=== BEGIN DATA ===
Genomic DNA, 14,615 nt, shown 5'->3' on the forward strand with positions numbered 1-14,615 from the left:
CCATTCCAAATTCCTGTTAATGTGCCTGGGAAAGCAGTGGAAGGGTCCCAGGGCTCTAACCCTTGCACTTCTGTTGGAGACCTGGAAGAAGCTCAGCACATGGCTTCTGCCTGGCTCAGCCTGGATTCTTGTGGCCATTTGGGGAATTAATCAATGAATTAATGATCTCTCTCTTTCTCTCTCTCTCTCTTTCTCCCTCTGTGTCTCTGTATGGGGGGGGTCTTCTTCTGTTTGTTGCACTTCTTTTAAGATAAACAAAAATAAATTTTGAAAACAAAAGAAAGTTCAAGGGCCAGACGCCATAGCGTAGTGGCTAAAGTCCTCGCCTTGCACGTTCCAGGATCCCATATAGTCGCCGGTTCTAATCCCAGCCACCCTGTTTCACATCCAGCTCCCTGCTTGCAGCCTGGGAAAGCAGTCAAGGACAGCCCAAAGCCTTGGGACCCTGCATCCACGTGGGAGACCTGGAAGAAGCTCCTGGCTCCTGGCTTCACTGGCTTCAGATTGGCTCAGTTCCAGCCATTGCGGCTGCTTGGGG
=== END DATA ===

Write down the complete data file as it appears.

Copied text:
Genomic DNA, 14,615 nt, shown 5'->3' on the forward strand with positions numbered 1-14,615 from the left:
CCATTCCAAATTCCTGTTAATGTGCCTGGGAAAGCAGTGGAAGGGTCCCAGGGCTCTAACCCTTGCACTTCTGTTGGAGACCTGGAAGAAGCTCAGCACATGGCTTCTGCCTGGCTCAGCCTGGATTCTTGTGGCCATTTGGGGAATTAATCAATGAATTAATGATCTCTCTCTTTCTCTCTCTCTCTCTTTCTCCCTCTGTGTCTCTGTATGGGGGGGGTCTTCTTCTGTTTGTTGCACTTCTTTTAAGATAAACAAAAATAAATTTTGAAAACAAAAGAAAGTTCAAGGGCCAGACGCCATAGCGTAGTGGCTAAAGTCCTCGCCTTGCACGTTCCAGGATCCCATATAGTCGCCGGTTCTAATCCCAGCCACCCTGTTTCACATCCAGCTCCCTGCTTGCAGCCTGGGAAAGCAGTCAAGGACAGCCCAAAGCCTTGGGACCCTGCATCCACGTGGGAGACCTGGAAGAAGCTCCTGGCTCCTGGCTTCACTGGCTTCAGATTGGCTCAGTTCCAGCCATTGCGGCTGCTTGGGG